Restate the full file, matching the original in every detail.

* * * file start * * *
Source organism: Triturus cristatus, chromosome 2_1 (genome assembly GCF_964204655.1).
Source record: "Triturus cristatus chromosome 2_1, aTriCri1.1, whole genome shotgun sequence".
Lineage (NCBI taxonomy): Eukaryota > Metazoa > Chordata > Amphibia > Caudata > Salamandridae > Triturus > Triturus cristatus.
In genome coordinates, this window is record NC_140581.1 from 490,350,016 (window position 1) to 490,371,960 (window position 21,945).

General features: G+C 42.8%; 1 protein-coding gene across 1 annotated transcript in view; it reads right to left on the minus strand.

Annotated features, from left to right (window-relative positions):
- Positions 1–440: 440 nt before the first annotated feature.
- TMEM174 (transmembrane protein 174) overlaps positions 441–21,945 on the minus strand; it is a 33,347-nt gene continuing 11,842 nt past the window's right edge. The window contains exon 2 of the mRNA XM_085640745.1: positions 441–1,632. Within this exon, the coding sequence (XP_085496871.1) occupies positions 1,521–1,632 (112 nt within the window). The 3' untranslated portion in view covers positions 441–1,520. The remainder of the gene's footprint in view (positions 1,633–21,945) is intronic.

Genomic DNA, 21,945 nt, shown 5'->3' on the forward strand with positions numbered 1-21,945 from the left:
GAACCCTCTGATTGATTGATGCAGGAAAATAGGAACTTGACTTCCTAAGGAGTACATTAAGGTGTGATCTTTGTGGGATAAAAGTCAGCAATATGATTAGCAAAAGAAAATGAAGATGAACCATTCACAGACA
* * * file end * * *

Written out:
Source organism: Triturus cristatus, chromosome 2_1 (genome assembly GCF_964204655.1).
Source record: "Triturus cristatus chromosome 2_1, aTriCri1.1, whole genome shotgun sequence".
Lineage (NCBI taxonomy): Eukaryota > Metazoa > Chordata > Amphibia > Caudata > Salamandridae > Triturus > Triturus cristatus.
In genome coordinates, this window is record NC_140581.1 from 490,350,016 (window position 1) to 490,371,960 (window position 21,945).

General features: G+C 42.8%; 1 protein-coding gene across 1 annotated transcript in view; it reads right to left on the minus strand.

Annotated features, from left to right (window-relative positions):
- Positions 1–440: 440 nt before the first annotated feature.
- TMEM174 (transmembrane protein 174) overlaps positions 441–21,945 on the minus strand; it is a 33,347-nt gene continuing 11,842 nt past the window's right edge. The window contains exon 2 of the mRNA XM_085640745.1: positions 441–1,632. Within this exon, the coding sequence (XP_085496871.1) occupies positions 1,521–1,632 (112 nt within the window). The 3' untranslated portion in view covers positions 441–1,520. The remainder of the gene's footprint in view (positions 1,633–21,945) is intronic.

Genomic DNA, 21,945 nt, shown 5'->3' on the forward strand with positions numbered 1-21,945 from the left:
GAACCCTCTGATTGATTGATGCAGGAAAATAGGAACTTGACTTCCTAAGGAGTACATTAAGGTGTGATCTTTGTGGGATAAAAGTCAGCAATATGATTAGCAAAAGAAAATGAAGATGAACCATTCACAGACA